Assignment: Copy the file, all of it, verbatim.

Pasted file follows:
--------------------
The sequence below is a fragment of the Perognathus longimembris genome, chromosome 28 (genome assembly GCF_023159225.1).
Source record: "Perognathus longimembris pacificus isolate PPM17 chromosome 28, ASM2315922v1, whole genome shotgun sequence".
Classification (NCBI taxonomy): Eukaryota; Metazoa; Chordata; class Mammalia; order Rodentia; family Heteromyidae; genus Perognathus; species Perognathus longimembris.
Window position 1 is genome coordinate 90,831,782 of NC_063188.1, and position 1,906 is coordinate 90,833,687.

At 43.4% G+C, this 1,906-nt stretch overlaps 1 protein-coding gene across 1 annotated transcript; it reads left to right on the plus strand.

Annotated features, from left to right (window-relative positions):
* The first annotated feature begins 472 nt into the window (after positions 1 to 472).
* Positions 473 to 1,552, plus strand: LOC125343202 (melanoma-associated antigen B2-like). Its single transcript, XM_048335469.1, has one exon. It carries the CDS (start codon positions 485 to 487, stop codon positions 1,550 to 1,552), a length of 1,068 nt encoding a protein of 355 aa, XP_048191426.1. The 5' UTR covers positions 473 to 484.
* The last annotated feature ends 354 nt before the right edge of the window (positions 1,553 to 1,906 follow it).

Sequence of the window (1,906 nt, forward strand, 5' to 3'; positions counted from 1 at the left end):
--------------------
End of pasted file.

The sequence below is a fragment of the Perognathus longimembris genome, chromosome 28 (genome assembly GCF_023159225.1).
Source record: "Perognathus longimembris pacificus isolate PPM17 chromosome 28, ASM2315922v1, whole genome shotgun sequence".
Classification (NCBI taxonomy): Eukaryota; Metazoa; Chordata; class Mammalia; order Rodentia; family Heteromyidae; genus Perognathus; species Perognathus longimembris.
Window position 1 is genome coordinate 90,831,782 of NC_063188.1, and position 1,906 is coordinate 90,833,687.

At 43.4% G+C, this 1,906-nt stretch overlaps 1 protein-coding gene across 1 annotated transcript; it reads left to right on the plus strand.

Annotated features, from left to right (window-relative positions):
* The first annotated feature begins 472 nt into the window (after positions 1 to 472).
* Positions 473 to 1,552, plus strand: LOC125343202 (melanoma-associated antigen B2-like). Its single transcript, XM_048335469.1, has one exon. It carries the CDS (start codon positions 485 to 487, stop codon positions 1,550 to 1,552), a length of 1,068 nt encoding a protein of 355 aa, XP_048191426.1. The 5' UTR covers positions 473 to 484.
* The last annotated feature ends 354 nt before the right edge of the window (positions 1,553 to 1,906 follow it).

Sequence of the window (1,906 nt, forward strand, 5' to 3'; positions counted from 1 at the left end):